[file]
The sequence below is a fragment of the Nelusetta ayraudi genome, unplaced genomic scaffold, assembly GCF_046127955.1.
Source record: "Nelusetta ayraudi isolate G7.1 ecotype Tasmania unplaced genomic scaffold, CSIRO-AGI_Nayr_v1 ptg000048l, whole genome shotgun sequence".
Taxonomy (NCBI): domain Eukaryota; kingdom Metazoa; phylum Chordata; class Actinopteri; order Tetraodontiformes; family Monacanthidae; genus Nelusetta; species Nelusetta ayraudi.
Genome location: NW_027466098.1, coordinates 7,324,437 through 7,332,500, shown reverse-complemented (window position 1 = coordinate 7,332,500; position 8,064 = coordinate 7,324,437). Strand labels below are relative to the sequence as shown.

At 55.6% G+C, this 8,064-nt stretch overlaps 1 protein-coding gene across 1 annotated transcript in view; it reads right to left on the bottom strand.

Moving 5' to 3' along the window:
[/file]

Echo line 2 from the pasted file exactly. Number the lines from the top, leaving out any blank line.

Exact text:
Source record: "Nelusetta ayraudi isolate G7.1 ecotype Tasmania unplaced genomic scaffold, CSIRO-AGI_Nayr_v1 ptg000048l, whole genome shotgun sequence".